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Six Strings with Soren Hyldgaard

Let me start of and say this is one of the coolest people I have met in a very long time, I got confused on his location of Copenhagen, Denmark. I thought he was in L.A. and that caused a weird start to this interview and I am glad we fixed this... it was a very cool chat. This being said I wanted to thank Soren for his time and I would like to share this with you all and want you all to seek out his music.

For More Information on this score released by MovieScore Media:
Eye Of The Eagle: Film Music of Søren Hyldgaard

- How did you get started in the field of music and how did that lead you to composing?
Soren Hyldgaard: My parents - very romantically! - met through music, he was a bassist and my mother, though at the time not performing professionally, was a singer. So I grew in an atmosphere influenced by tones from the guitar, the double-bass, percussion and song – though curiously enough, I never played any of these instruments.

On the other hand, at an early age I immersed himself with keyboards of all types; ’electric organs’ were the hip names and ‘synthesizers’ in those days. I went with my mom to see “The Sound of Music”, fell in love with all the girls in the movie, went home and could immediately play Edelweiss and Do-Re-Mi. I had, still have though less sharpened, the gift of ‘photographing’ the music in my mind.

Perhaps the cathartic flash came when I, as a young child in the early 70s, was enthralled with “The Bride of Frankenstein”. Karloff’s performance moved me deeply, but I was even more taken with Franz Waxman’s haunting themes. I memorized the motifs for the monster and the bride and kept playing them on the piano, never forgetting the themes. You could say I came full circle when, in the early 1990s, I worked with the Silva Screen label to restore the complete Waxman score from “The Bride of Frankenstein” and releasing it on CD. This was my first professional job with film music and symphonic recording.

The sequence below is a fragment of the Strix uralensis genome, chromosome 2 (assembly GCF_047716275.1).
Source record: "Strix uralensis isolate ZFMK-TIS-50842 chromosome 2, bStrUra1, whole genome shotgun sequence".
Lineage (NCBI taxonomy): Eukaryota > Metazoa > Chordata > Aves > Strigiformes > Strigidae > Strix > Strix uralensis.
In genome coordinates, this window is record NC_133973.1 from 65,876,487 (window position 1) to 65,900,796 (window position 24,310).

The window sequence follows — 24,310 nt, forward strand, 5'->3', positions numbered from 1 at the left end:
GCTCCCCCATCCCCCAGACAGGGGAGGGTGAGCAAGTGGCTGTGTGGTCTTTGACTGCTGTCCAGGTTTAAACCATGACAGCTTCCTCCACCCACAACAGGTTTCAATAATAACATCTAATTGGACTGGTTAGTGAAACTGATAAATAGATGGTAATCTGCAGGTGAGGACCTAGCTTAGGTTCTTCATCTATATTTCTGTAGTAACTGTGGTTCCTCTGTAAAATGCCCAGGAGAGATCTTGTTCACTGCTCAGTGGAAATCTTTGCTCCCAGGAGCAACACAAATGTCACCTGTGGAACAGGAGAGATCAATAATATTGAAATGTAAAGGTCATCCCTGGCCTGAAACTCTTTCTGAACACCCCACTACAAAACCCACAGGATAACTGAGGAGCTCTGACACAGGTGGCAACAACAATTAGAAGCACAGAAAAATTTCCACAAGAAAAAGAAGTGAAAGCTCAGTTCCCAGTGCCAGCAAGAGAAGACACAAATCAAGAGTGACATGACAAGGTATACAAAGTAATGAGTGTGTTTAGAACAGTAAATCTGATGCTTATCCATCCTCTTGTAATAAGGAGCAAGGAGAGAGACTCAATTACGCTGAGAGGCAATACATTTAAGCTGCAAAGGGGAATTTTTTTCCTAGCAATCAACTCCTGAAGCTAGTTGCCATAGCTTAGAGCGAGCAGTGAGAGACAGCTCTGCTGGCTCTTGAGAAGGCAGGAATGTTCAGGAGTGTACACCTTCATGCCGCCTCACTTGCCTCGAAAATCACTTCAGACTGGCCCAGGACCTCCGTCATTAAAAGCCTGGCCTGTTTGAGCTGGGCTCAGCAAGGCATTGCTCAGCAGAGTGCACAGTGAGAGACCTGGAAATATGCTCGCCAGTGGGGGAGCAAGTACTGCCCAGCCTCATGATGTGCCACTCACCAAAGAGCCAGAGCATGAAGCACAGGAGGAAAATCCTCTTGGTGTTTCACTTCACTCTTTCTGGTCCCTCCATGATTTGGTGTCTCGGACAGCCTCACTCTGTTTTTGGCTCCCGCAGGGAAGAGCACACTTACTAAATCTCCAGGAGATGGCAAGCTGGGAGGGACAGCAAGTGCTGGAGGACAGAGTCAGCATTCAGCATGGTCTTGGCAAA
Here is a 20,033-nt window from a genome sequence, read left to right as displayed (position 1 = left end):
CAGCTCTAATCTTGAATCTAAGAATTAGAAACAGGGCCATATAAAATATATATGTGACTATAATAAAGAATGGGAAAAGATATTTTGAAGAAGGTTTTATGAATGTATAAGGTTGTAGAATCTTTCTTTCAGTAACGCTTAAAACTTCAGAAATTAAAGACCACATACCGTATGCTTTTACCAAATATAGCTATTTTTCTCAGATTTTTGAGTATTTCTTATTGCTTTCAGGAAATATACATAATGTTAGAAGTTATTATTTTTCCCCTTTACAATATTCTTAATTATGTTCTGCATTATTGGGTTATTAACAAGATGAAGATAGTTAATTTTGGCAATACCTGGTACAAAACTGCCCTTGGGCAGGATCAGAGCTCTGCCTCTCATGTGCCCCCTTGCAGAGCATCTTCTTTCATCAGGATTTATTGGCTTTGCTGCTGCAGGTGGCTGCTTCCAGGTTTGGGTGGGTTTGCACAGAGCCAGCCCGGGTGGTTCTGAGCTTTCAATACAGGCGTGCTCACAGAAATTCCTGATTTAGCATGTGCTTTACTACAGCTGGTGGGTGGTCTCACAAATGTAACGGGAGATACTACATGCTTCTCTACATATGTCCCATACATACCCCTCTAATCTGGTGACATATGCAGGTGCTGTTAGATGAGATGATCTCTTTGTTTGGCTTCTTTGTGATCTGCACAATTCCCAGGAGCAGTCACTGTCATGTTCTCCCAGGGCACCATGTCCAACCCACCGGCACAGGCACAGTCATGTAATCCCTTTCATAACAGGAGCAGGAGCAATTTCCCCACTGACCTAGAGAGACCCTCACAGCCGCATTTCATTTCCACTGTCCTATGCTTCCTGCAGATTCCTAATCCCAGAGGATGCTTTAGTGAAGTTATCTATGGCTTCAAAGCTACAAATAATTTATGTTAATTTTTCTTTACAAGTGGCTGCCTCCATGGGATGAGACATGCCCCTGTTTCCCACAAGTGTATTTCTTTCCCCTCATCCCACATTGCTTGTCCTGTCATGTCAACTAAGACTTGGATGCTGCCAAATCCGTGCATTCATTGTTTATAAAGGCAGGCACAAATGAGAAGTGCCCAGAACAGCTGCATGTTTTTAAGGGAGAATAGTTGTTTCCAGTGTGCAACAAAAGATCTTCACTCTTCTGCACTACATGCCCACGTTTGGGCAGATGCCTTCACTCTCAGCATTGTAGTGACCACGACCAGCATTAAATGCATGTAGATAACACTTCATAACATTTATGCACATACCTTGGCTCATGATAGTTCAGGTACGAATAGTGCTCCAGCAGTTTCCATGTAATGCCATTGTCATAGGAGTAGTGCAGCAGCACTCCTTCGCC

- What are you working on now currently and what have you completed?
Soren Hyldgaard: My latest feature scoring is “Something the Air”, a romantic comedy in the “Love Actually” vein. In the credits I dedicate the music to the late John Barry -- one of the truly romanticists in cinema music. When you hear my themes and how they’re arranged on the new album, it becomes very clear how Barry influenced my writing. And stylistically it’s a deliberate homage to him.

Currently I am polishing a commissioned piece for the concert hall, a work that is slated to open at the famous Tivoli gardens in June of this year.In this year’s advent of H.M Queen Margrethe’s forty years on the throne. My piece commemorates the history of the ancient Danish kings and some of the dramatic incidents throughout history. There is a fair chance that this music, along with my very popular Hans Christian Suite (for Symphonic Wind Orchestra) will get out there, as I am published through the Hal Leonard Corporation in North America and other continents.